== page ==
How to assess behavioral competencies?

There are various methods that can be used to conduct behavioral competency assessments once a model has been established, and we will look at several of them in detail below.

#1 Self-competency assessment

This approach involves the individual rating themself on each competency relative to the organizational standard. They can then be asked to explain their responses in a behavioral interview or on a written assessment.

Self-assessment gives employees the chance to consider their own behavioral competencies and reflect on how they could improve, without any external influences. This method should not be used as the sole basis for making decisions about an individual's behavior, but it can be a useful tool to supplement other methods of assessment.

#2 Observational behavioral assessment

A managerial competencies assessment is a more objective method that involves monitoring an individual's behavior in a specific situation and then making a judgment about which competencies they were displaying. The assessor should be trained to look for the relevant behavioral indicators and be able to make accurate judgments about which competencies are being displayed, free of bias or prejudice.

The longer the assessment period, the more accurate the observations are likely to be. As such, the employee (especially a new recruit) could be tasked with completing a project that requires certain behavioral competencies over an extended period of time. This method is often used in performance reviews or, for shorter observations, during employee-led training sessions.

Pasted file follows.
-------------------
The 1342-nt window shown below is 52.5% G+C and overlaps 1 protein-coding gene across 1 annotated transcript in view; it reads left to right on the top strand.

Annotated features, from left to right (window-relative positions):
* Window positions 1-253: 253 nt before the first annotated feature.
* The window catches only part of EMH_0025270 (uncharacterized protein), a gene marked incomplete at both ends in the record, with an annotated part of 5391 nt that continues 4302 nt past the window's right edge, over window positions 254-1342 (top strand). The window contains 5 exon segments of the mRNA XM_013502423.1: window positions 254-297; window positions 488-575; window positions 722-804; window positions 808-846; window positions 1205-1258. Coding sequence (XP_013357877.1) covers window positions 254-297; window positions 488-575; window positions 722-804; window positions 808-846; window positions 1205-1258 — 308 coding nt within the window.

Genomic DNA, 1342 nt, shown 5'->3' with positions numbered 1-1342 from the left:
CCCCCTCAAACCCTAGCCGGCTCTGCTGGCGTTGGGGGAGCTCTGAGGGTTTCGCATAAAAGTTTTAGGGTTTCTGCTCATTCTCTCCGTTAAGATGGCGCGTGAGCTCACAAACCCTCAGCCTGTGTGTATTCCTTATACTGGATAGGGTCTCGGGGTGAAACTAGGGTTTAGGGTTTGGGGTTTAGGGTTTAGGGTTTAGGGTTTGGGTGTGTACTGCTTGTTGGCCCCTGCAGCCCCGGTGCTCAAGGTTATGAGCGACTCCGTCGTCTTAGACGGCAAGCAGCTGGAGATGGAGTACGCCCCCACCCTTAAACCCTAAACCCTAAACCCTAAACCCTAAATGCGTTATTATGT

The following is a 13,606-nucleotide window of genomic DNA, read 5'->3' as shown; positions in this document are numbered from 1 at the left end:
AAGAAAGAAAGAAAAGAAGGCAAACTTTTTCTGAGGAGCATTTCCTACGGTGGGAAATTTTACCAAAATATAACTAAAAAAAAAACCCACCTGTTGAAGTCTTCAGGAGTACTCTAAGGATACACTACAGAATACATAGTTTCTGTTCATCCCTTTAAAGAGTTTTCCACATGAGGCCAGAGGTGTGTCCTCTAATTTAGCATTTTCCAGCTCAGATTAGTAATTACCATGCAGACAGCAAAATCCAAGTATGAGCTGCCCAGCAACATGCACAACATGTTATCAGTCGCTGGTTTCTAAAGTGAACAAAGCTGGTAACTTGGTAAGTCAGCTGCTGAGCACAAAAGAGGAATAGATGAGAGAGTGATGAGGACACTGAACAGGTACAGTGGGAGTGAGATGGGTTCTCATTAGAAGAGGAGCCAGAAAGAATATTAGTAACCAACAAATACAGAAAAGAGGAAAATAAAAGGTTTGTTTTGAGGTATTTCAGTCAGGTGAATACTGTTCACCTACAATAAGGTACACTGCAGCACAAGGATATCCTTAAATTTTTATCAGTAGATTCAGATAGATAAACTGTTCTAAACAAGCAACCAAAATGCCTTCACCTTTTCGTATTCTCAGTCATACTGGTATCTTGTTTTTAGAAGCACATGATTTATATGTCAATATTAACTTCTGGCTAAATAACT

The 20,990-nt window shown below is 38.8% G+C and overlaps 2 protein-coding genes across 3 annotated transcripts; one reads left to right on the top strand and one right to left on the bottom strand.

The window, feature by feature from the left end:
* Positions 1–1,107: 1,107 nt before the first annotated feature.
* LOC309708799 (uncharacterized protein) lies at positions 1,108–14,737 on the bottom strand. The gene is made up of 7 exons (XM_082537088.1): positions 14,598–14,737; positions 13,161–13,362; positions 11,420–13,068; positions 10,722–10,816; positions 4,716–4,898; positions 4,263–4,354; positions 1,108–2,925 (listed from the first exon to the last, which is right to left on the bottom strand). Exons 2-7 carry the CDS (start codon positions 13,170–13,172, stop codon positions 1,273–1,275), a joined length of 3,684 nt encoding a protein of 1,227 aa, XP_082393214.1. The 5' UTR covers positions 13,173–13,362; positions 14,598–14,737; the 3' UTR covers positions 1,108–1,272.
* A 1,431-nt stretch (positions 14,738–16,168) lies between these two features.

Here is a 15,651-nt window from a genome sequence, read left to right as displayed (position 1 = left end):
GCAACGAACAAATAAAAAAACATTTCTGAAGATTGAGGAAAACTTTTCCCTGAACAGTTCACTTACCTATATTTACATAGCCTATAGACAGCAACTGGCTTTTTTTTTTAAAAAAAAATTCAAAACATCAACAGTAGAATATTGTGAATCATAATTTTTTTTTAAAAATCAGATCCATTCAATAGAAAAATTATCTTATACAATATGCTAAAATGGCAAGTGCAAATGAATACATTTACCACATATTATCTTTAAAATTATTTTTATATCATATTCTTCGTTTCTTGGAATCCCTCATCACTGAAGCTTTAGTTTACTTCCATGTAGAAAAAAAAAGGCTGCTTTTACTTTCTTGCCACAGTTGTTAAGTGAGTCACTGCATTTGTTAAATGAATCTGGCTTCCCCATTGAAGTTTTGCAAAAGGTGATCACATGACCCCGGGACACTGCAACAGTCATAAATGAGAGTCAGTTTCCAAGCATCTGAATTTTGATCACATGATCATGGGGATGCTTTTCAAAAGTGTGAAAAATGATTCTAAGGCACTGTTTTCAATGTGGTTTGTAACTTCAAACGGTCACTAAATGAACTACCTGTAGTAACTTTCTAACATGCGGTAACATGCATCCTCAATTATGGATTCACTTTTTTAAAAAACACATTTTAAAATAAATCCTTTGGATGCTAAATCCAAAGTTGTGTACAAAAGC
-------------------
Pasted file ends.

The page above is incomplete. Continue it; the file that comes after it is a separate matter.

#3 Competency interview assessment

This approach provides a direct opportunity to ask questions about how an individual has behaved previously in certain situations. A behavioral event interview (BEI), for example, is a structured assessment method that focuses on an individual's past behavioral experiences in order to gain insight into their future behavior.

The interviewer asks for a recount of a specific event from their past where the interviewee had to display a particular behavioral competency, and they should then go into detail about what they did in the given situation and how they felt about their actions. The assessor can then determine whether or not the displayed behavior matches the criteria set out in their competency model.

#4 Simulation behavioral assessment

A method that evaluates an individual's ability to display the desired behavioral competency in a scenario-based environment. The employee is placed in a situation that replicates one they might encounter in their job role, and they are then asked to demonstrate the required behavior.

This approach is most useful for assessing behavioral competencies that are difficult to observe in day-to-day work, such as crisis management or teamwork. It also allows the assessor to gain a more in-depth understanding of how an individual would react in a real-life situation, rather than relying on their or an observer's memory of past events.